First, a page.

Sculptor E.M. Viquesney and his two best-selling creations, "The Spirit of the American Doughboy" and the "Imp-O-Luck".
''The Lamp that Launched a Website''.
Les Kopel, Oxnard, California
Les Kopel, Webmaster
Hello, and welcome to the third incarnation of the Viquesney Doughboy Database.
On this website, researcher Earl Goldsmith and I have documented every known location of E.M. Viquesney's World War I memorial, "The Spirit of the American Doughboy". Whether you're looking for someone to repair your city's Viquesney Doughboy, or you're a student whose history teacher has given you what seems to be an impossible essay assignment on that "old WWI soldier statue" on the Courthouse lawn, or you're just generally interested, Earl and I invite you to browse through our files.
This Website originally appeared as "Grandma Quater's Spirit of the American Doughboy Lamp", and was primarily concerned with the miniature creations of sculptor Ernest Moore "Dick" Viquesney (1876 - 1946). When I first published the site in March of 2002, I could hardly have imagined a more narrow-focus subject than an obscure little lamp by a nearly-forgotten sculptor. But since that time, this site has won a medal, been featured in the Indianapolis Star and Coastal Antiques & Art magazine, and I have received emails from individuals all over the country, including relatives of the original people involved with this story. Walter Rylander, the son of the original Walter Rylander who temporarily owned the Doughboy company for four years, wrote to me, detailing how the Doughboy lamps and statuettes were once manufactured in the building in Americus, GA, that once housed his father's Ford dealership (it's now the headquarters of Habitat for Humanity). And Sharon Riffle, a descendent of the sculptor's grandfather, wrote, saying: "You have put enough of yourself into the E. M. Viquesney history as if you had French Viquesney blood flowing through your veins... "
I can't imagine a finer compliment.
Les Kopel, Webmaster
January 21, 2010
Earl D. Goldsmith, The Woodlands, Texas
Earl D. Goldsmith
The first order of business on this site is for me to express my thanks to Les Kopel of Oxnard, California for his gracious willingness as Webmaster to undertake the work needed to present this material online. Les and I have had very frequent contact since early 2002. Having been on an active quest for information about E.M. Viquesney's “Spirit of the American Doughboy” for a few years by the time of our first contact, I was able to provide some information about a 12-inch Viquesney Doughboy table lamp in his possession. While I continued to be able to help him with information as our contacts continued, it reached the point some time ago where his capabilities to search the Internet and perform other research on the topic has resulted in his being of far more help to me than vice-versa. That’s particularly been true about locating Doughboys I hadn’t discovered. Now, his willingness to manage this site has enabled the information I’ve collected to be disseminated on a wide basis. It wouldn’t have happened if it hadn’t have been for Les, and I’m grateful to him for that.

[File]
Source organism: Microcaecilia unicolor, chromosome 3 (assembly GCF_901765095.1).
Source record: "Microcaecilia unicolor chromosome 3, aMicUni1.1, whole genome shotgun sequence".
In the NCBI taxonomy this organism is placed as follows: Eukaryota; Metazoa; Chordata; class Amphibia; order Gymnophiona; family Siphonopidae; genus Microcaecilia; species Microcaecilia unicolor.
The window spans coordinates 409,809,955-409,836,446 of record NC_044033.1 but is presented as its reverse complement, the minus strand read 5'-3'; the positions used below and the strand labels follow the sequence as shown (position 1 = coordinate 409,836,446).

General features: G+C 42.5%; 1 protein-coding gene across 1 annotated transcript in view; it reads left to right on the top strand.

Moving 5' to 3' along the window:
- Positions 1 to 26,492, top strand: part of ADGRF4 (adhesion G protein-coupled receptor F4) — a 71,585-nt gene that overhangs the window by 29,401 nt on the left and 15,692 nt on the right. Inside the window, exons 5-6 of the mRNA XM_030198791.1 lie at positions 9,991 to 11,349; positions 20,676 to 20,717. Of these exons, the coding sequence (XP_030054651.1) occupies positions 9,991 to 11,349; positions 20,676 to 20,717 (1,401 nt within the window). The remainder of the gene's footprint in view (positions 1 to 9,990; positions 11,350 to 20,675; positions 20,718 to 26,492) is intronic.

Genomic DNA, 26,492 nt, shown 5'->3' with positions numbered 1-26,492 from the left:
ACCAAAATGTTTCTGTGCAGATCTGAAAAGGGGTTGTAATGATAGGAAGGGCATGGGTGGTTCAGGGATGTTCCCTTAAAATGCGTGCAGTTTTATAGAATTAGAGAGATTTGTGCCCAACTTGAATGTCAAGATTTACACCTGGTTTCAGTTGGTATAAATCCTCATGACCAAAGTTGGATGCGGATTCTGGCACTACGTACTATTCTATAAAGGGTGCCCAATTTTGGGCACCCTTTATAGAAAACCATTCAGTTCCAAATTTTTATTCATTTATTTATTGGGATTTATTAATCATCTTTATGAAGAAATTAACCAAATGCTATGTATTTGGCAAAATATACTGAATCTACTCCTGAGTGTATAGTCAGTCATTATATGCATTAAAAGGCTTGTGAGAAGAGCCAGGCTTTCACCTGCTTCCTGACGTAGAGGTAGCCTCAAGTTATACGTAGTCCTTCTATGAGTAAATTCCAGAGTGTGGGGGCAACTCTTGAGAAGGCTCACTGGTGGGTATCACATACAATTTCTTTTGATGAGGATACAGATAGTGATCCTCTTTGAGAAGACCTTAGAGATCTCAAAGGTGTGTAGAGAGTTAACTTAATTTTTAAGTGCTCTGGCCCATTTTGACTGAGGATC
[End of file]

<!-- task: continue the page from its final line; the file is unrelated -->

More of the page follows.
I’ve personally been to many Viquesney Doughboy locations, including two of the three known stone Viquesney Doughboys, five of the seven with companion “Spirit of The American Navy” sculptures, including the stone one at Crowell, Texas, two of the four with Walter Rylander copyrights (he's explained later on), the original Viquesney Doughboy (in Nashville, Georgia), the Americus, Georgia and Spencer, Indiana, Doughboys, and the New Ulm, Minnesota replacement.
Les Kopel has visited a few that I haven't, including the one in Kingrman, Arizona. I've also visited Viquesney's gravesite in Spencer, Indiana.
I've collected color photos of all Viquesney Doughboys and companion Navy sculptures that are known to exist, and most of those were taken either by or for me.
Viquesney Doughboy Researcher
Earl D. Goldsmith:
Viquesney Miniatures Researcher
Site Manager and Editor